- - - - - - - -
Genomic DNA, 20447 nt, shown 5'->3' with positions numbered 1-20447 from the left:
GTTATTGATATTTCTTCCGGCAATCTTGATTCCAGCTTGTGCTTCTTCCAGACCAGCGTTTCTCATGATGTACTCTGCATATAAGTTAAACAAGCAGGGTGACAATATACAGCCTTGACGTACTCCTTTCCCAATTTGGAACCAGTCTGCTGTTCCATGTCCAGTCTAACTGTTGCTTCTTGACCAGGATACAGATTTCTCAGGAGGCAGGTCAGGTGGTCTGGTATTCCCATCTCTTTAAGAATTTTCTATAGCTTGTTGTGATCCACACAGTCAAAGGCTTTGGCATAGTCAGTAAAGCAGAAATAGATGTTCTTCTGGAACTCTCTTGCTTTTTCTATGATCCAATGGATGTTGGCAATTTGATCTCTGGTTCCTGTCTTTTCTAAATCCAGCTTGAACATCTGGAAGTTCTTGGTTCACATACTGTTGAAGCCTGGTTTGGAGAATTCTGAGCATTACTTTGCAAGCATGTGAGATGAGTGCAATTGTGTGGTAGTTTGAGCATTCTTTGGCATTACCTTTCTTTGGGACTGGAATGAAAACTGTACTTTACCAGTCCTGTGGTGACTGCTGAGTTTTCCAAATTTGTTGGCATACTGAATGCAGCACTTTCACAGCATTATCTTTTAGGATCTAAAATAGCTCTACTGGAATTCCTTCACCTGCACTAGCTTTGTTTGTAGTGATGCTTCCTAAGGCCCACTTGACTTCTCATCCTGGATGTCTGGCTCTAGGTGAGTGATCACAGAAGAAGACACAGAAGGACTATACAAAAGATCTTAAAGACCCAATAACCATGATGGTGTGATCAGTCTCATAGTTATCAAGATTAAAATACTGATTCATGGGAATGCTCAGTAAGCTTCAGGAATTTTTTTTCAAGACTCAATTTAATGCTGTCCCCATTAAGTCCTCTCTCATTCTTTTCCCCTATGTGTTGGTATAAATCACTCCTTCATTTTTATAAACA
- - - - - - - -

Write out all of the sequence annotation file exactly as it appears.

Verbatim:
Genomic DNA, 20447 nt, shown 5'->3' with positions numbered 1-20447 from the left:
GTTATTGATATTTCTTCCGGCAATCTTGATTCCAGCTTGTGCTTCTTCCAGACCAGCGTTTCTCATGATGTACTCTGCATATAAGTTAAACAAGCAGGGTGACAATATACAGCCTTGACGTACTCCTTTCCCAATTTGGAACCAGTCTGCTGTTCCATGTCCAGTCTAACTGTTGCTTCTTGACCAGGATACAGATTTCTCAGGAGGCAGGTCAGGTGGTCTGGTATTCCCATCTCTTTAAGAATTTTCTATAGCTTGTTGTGATCCACACAGTCAAAGGCTTTGGCATAGTCAGTAAAGCAGAAATAGATGTTCTTCTGGAACTCTCTTGCTTTTTCTATGATCCAATGGATGTTGGCAATTTGATCTCTGGTTCCTGTCTTTTCTAAATCCAGCTTGAACATCTGGAAGTTCTTGGTTCACATACTGTTGAAGCCTGGTTTGGAGAATTCTGAGCATTACTTTGCAAGCATGTGAGATGAGTGCAATTGTGTGGTAGTTTGAGCATTCTTTGGCATTACCTTTCTTTGGGACTGGAATGAAAACTGTACTTTACCAGTCCTGTGGTGACTGCTGAGTTTTCCAAATTTGTTGGCATACTGAATGCAGCACTTTCACAGCATTATCTTTTAGGATCTAAAATAGCTCTACTGGAATTCCTTCACCTGCACTAGCTTTGTTTGTAGTGATGCTTCCTAAGGCCCACTTGACTTCTCATCCTGGATGTCTGGCTCTAGGTGAGTGATCACAGAAGAAGACACAGAAGGACTATACAAAAGATCTTAAAGACCCAATAACCATGATGGTGTGATCAGTCTCATAGTTATCAAGATTAAAATACTGATTCATGGGAATGCTCAGTAAGCTTCAGGAATTTTTTTTCAAGACTCAATTTAATGCTGTCCCCATTAAGTCCTCTCTCATTCTTTTCCCCTATGTGTTGGTATAAATCACTCCTTCATTTTTATAAACA